If you're scratching your head over whether one of the coins in your purse is rare and valuable, you may soon be able to ask the Royal Mint for help.
It's decided it would like to move into the coin-collecting market and, says Antiques Trade Gazette, has bought a stake in Mayfair coin dealership Sovereign Rarities.
It's the first time that the Royal Mint has bought into a coin dealer; and it's refusing to give any details, saying only that it will in future be able to offer 'a wide range of historic coins across all periods of British coin production'.
Sovereign Rarities mostly values and sells 19th and 20th century coins, although it does handle historic coins too.
"We have a great deal of experience in both researching and cataloguing and have been responsible for a number of world record prices," says the firm.
"We are always keen to buy either single numismatic items or whole collections, and are able to offer direct purchase, auction, or private treaty."
"The collaboration with Sovereign Rarities Limited supports the strategic direction in which The Royal Mint is keen to progress," Anne Jessopp, director of consumer coin at the Royal Mint, tells the Sun.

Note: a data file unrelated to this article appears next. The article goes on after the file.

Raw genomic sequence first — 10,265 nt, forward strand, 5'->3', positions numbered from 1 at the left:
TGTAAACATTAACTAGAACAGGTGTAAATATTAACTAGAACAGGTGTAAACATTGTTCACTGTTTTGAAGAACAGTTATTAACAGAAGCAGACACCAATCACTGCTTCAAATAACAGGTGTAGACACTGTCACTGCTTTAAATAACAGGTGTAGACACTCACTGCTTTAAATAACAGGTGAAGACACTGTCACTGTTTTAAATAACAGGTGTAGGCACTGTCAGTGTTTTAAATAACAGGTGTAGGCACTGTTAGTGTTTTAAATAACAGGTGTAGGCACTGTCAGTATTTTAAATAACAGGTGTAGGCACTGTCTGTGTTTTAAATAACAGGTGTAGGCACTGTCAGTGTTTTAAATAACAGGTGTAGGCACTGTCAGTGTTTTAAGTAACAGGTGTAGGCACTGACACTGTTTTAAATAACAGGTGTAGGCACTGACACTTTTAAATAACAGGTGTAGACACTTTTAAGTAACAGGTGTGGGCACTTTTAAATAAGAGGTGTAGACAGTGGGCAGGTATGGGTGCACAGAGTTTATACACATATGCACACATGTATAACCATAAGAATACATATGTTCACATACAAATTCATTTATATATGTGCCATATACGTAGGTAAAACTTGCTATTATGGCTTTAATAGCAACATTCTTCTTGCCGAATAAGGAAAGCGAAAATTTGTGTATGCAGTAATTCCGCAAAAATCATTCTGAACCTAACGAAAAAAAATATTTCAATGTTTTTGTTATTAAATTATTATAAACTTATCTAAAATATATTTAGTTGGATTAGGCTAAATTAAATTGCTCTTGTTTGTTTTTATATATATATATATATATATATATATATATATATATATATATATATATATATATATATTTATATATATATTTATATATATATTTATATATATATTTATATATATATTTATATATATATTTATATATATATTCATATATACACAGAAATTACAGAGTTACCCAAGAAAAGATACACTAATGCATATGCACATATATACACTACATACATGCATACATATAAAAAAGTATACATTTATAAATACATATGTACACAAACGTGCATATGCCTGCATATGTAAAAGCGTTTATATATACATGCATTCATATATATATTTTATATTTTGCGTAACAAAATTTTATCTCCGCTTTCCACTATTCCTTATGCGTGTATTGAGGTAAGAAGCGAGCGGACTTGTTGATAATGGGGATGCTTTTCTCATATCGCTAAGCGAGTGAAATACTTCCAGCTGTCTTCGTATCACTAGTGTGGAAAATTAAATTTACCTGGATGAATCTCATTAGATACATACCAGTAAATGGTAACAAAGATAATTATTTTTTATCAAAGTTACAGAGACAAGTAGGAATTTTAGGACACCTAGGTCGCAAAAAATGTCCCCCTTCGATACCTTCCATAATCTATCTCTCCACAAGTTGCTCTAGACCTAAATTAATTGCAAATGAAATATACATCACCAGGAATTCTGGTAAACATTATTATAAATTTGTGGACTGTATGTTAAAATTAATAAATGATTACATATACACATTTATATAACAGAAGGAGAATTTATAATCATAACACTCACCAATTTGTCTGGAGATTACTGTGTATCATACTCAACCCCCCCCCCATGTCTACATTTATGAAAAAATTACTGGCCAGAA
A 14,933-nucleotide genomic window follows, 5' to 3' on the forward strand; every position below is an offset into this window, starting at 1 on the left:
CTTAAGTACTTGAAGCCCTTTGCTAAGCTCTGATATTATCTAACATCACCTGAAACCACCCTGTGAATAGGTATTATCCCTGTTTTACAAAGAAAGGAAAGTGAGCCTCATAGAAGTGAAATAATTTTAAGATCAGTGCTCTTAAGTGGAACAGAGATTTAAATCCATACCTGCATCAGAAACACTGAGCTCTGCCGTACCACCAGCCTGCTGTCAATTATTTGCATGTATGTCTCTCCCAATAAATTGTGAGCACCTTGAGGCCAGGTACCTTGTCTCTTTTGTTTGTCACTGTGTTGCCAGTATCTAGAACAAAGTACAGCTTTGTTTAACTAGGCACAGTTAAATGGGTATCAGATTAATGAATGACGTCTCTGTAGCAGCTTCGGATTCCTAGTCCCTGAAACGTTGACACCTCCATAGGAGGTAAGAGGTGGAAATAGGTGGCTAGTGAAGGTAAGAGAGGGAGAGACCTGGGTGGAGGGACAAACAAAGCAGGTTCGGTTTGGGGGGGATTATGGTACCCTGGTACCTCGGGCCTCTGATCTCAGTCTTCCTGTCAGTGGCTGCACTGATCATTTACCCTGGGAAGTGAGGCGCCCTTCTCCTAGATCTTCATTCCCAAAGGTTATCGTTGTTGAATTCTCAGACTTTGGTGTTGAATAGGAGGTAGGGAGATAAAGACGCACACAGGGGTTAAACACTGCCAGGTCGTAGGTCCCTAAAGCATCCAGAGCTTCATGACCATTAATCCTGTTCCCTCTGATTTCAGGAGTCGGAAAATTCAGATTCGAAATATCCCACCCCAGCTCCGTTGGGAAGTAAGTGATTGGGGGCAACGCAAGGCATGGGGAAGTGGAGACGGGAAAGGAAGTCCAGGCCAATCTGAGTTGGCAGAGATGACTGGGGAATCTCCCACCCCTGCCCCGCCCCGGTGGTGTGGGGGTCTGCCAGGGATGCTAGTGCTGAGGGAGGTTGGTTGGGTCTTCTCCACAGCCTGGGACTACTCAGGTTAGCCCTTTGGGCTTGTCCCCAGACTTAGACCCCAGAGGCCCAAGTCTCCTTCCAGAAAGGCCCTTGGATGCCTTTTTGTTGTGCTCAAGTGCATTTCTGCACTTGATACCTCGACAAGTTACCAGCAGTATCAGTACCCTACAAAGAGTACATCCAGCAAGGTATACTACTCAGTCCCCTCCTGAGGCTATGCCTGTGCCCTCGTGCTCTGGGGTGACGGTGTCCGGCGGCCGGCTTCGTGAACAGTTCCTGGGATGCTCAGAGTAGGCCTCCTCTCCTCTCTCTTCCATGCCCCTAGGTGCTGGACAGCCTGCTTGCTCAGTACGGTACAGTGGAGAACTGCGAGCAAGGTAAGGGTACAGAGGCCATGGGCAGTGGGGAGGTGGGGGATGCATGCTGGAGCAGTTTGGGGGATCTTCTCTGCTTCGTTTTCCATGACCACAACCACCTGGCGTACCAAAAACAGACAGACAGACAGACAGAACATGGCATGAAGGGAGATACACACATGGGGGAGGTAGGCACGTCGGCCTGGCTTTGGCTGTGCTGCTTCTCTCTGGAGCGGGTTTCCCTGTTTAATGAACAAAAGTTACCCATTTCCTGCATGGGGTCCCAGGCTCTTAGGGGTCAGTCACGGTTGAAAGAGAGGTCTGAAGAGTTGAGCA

"Both our businesses will be working to accelerate opportunities within this specialist area."
There are currently plenty of places to get coins valued and sold, but none with quite the history of the Mint itself. If you think you may have a rarity, your first point of call might well be a website like ChangeChecker or Check Your Change.
And over the last year, we've listed some of the rarities and errors that can make the coin in your pocket worth way more than its face value. There's a list of some of the more valuable 'error' coins here, for example, with the most valuable £2 coins here and £1 coins here.
But be warned: coins are usually only valuable to collectors if they're in perfect condition - and many wrong-looking coins are simply fakes.